LIBERALISM AS AN AMORPHOUS IDEOLOGY

upa-admin 24 Ocak 2020 5.963 Okunma 0
LIBERALISM AS AN AMORPHOUS IDEOLOGY

An ideology is a set of ideas by which people posit, explain, and justify the ends and means of organized social action, irrespective of whether such action aims to preserve, amend, uproot or rebuild social order.[1] Liberalism is seen as the fundamental form of modern ideology because of the simplicity of its criterion.

Liberalism has been the major ideology of political philosophy. Liberal ideology in the widest sense stresses individual liberty. The liberal ideology argues that individuals have some certain inalienable rights. Liberalism is  a comprehensive ideology with political, philosophical, and socio-economic dimensions. The concept of “liberal” in Europe has had different meanings since the 14th century. The word “liber” in Latin is used to imply the “free” people. However, the term “liberal” has also been used to mean “generous” referring to open-handed people.

From a historical point of view, we can summarize the evolution of liberalism as follows: liberalism emerged as a revolutionary ideology reflecting the ambitions of the rising bourgeoisie in relation to the abolition of feudalism. Liberalism won its main political victories in the revolutions in England, the US and France in the 17th and 18th centuries.

Adam Smith

The concept of “liberalism” was first expressed in the Wealth of Nations by Adam Smith. Liberalism can be defined in the broadest terms as an ideology that accepts liberty as the most fundamental value of life and defends political, legal and economic structures that fit to liberty. The elements of liberalism include individualism, freedom, self-emergence, justice, equality, market economy, constitutionalism and limited state.

Classical liberals don’t attach importance to concepts expressing collective totality such as benefit of the society or public interest. According to classical liberals, property is a prerequisite for the development of the individual and gaining property is a natural right and a necessary element to ensure equality of opportunity.

On the other hand, liberalism has been constantly reshaped and has, over time, split into different branches. For example,  neo-liberalism has much more to say about the relationship between state and economics. The greatest representative of the neo-liberals is Friedrich A. Von Hayek (1899-1992).  It is known that, from the late 19thcentury, a form of social liberalism favouring welfare reforms emerged under pressure from organized labour. Bolstered by the economic theories of John Maynard Keynes, social liberalism became hegemonic in the wake of the 1930s crisis. Neo-liberalism emerged as an ideological response to the crisis of the “Keynesian welfare state”.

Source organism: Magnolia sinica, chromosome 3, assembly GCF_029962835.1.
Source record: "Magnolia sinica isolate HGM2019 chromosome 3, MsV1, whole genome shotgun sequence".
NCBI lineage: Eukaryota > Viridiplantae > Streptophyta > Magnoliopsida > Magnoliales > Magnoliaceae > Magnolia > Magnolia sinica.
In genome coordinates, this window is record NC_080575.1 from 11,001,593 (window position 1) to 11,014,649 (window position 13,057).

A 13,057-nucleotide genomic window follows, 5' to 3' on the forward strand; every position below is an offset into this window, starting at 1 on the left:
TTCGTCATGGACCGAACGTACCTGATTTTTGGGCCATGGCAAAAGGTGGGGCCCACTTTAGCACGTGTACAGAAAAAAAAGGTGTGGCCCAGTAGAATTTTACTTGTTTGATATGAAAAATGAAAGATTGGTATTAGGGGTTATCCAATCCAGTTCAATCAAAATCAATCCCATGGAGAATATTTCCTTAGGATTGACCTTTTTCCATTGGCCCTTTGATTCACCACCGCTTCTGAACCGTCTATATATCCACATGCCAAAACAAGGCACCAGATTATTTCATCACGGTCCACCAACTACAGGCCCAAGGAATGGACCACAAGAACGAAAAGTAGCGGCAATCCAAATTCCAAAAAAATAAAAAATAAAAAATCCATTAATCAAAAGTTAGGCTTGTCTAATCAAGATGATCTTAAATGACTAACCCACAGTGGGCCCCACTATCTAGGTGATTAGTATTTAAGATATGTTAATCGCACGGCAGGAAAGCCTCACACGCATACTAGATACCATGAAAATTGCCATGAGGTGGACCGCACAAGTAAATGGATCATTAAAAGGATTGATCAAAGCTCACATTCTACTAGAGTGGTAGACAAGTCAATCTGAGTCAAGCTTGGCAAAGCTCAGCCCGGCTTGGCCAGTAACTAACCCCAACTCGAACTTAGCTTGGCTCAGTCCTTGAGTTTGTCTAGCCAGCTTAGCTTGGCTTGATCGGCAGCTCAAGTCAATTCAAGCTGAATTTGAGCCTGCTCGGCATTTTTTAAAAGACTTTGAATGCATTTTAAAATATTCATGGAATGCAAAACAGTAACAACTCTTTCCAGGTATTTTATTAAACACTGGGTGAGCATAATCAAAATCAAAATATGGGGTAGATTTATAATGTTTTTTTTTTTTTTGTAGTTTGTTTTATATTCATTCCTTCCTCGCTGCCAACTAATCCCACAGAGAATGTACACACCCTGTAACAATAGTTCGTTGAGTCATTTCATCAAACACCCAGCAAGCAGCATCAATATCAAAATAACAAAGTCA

Neo-liberal policies can be briefly summarized as abolishing the legal and bureaucratic obstacles that prevent the accumulation and participation of the private sector, providing an environment in which the price levels in the labor market can spontaneously occur, reducing the expenditure of the state in the social arena and privatization. This kind of state in liberal ideology is described as a “night-watchman state” and the sole purpose of the minimal state is to protect the fundamental aspects of public order. It can be said that, neo-liberalism is based on the application of the nineteenth-century classical liberal economics ideas to today’s conditions.

It is still questioned whether or not neoliberalism is the prevailing trend in the world today, there is only one thing that is certain: liberal ideology has been redefined through history and it has an amorphous structure depending on place and time.

 

Dr. Begüm BURAK

 

[1] Seliger, Martin (1976), Ideology and Politics. London: Allen & Unwin, p. 14.

 

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